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Al Porcino


Al Porcino was an American jazz trumpeter. Porcino began playing professionally in 1943, playing in many big bands of the 1940s and 1950s, including those of Georgie Auld, Louis Prima, Jerry Wald, Tommy Dorsey, Gene Krupa, and Chubby Jackson. He played with Woody Herman in 1946, 1949-1950, and again in 1954. He also did two stints with Stan Kenton, in 1947-48 and 1954-55. In the 1950s he played with Pete Rugolo, Count Basie, Elliot Lawrence, and Charlie Barnet. In 1957 he moved to Los Angeles and played in studios. While there he played in the Terry Gibbs Dream band between 1959 and 1962


Stretchin' Out

Label: Nagel Heyer Records
Released: 2023
Track listing: The Lady Is a Tramp; Yesterdays; Mambo Sangria; East of the Sun (And West of the Moon); Fried Bananas; Mambo at the "M"; September; Amazon; Pretty Young Girl (Menina Bonita); Misty; La Bamba; It Ain't Necessarily So; Close Your Eyes; Viva Cepeda; Solar Heat; I've Grown Accustomed to Her Face; Armando's Bossa; For All We Know; Para Ti; Skyline Waltz; Mambo Macumba; For Heaven's Sake; Speak Low; Triste.


In a Lighter Vein

Label: Sounds of Yesteryear
Released: 2020
Track listing: Theme and Introduction; Young Blood; Laura; ‘S Wonderful; Sophisticated Lady; In a Lighter Vein; It’s a Blue World; Jump for Joe; I’ve Got You Under My Skin; Autumn in New York; Taboo; Moonlight in Vermont; Jeepers Creepers; Harlem Nocturne; Body and Soul; Zoot; April in Paris; Intermission Riff; My Funny Valentine; Stompin’ at the Savoy; Lullaby of Birdland; Theme and Sign Off.


News: Obituary

Farewell, Al Porcino

Farewell, Al Porcino

Al Porcino, a powerful lead trumpeter for several big bands, died on New Years Eve in Munich, Germany. He was 88. Porcino had lived in Germany since the late 1970s, frequently augmenting American bands touring in Europe, as well as leading his own large ensemble. A family member who reported his passing offered no information about ...


Article: Extended Analysis

Stan Kenton: Road Shows

Read "Stan Kenton: Road Shows" reviewed by Jack Bowers

For younger readers: yes, there was a time long ago when large groups of talented jazz musicians traveled without respite from city to city and town to town, braving one-night stands or more night after night in (mostly) sold-out concert halls, dance halls, pavilions, nightclubs, schools and other venues. They were known as big bands, so ...


Article: Big Band Caravan

Skelton Skinner All Stars / Clare Fischer Big Band / Ron Carter's Great Big Band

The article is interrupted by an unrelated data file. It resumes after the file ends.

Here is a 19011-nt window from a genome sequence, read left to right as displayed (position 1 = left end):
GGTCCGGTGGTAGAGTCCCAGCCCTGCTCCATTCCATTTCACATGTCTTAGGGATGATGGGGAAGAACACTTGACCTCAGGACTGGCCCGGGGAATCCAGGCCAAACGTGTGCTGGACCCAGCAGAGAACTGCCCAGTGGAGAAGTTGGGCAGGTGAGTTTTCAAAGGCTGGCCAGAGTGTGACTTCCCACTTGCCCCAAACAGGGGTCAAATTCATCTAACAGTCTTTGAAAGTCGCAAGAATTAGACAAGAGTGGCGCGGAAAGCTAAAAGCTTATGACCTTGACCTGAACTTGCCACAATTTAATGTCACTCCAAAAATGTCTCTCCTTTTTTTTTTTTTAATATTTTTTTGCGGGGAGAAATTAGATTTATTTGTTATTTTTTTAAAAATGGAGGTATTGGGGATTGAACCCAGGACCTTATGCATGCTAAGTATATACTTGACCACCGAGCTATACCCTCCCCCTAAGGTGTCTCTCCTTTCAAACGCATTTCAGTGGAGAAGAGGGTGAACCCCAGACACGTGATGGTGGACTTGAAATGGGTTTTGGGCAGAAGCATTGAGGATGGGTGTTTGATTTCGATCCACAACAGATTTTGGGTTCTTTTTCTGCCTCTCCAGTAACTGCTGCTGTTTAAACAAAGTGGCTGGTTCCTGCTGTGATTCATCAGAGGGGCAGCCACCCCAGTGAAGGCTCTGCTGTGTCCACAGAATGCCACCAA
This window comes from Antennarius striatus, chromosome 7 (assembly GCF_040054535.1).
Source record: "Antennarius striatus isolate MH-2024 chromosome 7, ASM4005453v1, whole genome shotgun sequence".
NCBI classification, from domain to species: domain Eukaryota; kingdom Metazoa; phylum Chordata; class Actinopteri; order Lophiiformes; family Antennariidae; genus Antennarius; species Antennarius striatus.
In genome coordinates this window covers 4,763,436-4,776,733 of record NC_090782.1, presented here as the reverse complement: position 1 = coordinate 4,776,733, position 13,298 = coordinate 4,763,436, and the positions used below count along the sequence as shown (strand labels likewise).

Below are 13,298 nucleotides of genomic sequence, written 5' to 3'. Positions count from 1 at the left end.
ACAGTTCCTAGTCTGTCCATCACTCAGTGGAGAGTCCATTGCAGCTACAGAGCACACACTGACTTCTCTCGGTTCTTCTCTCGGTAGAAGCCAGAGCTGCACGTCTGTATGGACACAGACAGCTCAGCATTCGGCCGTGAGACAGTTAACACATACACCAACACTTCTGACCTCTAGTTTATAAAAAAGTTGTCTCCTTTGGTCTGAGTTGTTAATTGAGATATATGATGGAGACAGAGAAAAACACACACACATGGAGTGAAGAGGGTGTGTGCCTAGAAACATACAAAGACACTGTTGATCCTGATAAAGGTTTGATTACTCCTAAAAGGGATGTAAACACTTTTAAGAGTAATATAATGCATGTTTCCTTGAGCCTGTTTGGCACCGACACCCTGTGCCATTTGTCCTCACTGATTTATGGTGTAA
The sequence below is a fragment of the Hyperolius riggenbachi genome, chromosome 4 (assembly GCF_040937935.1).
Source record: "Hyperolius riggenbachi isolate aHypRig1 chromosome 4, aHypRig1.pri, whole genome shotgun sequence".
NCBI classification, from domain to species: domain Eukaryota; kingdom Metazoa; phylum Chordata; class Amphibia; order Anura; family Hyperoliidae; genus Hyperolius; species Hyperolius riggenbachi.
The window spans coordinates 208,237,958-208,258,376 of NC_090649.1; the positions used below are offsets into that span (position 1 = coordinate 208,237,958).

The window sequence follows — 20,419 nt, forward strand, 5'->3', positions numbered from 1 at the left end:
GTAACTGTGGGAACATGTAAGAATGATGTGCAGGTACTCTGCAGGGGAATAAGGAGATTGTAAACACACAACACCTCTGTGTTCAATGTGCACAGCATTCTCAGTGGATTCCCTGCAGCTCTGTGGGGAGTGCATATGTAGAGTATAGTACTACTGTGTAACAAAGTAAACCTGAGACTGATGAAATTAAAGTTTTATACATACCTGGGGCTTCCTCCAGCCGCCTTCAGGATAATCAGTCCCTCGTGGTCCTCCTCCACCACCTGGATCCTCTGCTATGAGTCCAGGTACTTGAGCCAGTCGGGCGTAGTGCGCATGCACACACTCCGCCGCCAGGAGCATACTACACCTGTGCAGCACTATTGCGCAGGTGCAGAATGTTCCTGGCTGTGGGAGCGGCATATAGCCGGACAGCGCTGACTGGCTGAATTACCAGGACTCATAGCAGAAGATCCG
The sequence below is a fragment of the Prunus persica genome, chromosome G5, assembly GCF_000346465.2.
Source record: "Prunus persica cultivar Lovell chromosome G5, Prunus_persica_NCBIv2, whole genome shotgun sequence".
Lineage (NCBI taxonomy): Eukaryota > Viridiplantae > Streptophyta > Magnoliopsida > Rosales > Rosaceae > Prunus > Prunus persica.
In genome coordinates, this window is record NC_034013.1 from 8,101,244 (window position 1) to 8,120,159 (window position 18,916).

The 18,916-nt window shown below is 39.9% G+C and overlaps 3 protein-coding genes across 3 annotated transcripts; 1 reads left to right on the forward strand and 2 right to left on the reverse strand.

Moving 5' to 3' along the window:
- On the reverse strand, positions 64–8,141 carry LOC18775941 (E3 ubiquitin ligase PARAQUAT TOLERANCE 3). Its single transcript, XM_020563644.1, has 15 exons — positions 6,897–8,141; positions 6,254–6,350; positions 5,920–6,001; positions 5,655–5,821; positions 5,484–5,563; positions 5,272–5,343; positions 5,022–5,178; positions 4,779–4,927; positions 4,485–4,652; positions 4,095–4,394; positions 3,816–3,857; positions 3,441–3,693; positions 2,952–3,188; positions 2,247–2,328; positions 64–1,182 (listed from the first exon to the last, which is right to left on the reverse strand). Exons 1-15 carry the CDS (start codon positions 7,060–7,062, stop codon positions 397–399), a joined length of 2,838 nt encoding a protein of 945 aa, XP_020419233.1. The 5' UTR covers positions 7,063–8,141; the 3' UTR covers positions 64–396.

Read "Skelton Skinner All Stars / Clare Fischer Big Band / Ron Carter's Great Big Band" reviewed by Jack Bowers

Skelton Skinner Allstars Big BandCookin' with the Lid OnDiving Duck Records2012 Back in the late 1950s, vibraphonist Terry Gibbs (with some help from his friends) put together an ensemble that became known as the Terry Gibbs Dream Band, took up residence in Hollywood and began blowing audiences ...


Article: Take Five With...

Take Five With Tommy Vig

Read "Take Five With Tommy Vig" reviewed by Tommy Vig

Meet Tommy Vig: Born to a musical family in Budapest, Tommy Vig was internationally recognized as a child prodigy by the age of six, playing drums with his father, clarinetist Gyorgy Vig. His sense of improvisation, rhythm and energy at that young age made him unique, and he performed live concerts on radio, at ...


News: Interview

Interview: Al Porcino (Part 3)

Interview: Al Porcino (Part 3)

Tell most big band trumpeters from the '50s that you dig jazz, and they'll likely correct you by saying that they didn't play jazz. A majority of musicians who played in the trumpet sections of prominent bands viewed themselves as highly skilled readers who added a particular flavor to the whole ensemble, not improvisers. Except, that ...


News: Interview

Interview: Al Porcino (Part 2)

Interview: Al Porcino (Part 2)

If you own a big band album from the post-war years, chances  are Al Porcino is playing first trumpet on the recording. Al often was featured in that chair for his swinging leadership skills, the clarity of his playing, his sight-reading abilities and his knack for hitting screaming high notes. A trumpet section's job is to ...


News: Interview

Interview: Al Porcino (Part 1)

Interview: Al Porcino (Part 1)

Al Porcino is easily one of jazz's greatest living trumpet   players. In addition to playing on 342 recording sessions since 1942, he is the last known surviving member of Charlie Parker's first strings date—Neal Hefti's recording of Repetition in December 1947. Al also has the distinction of having played first trumpet in nearly every major big ...


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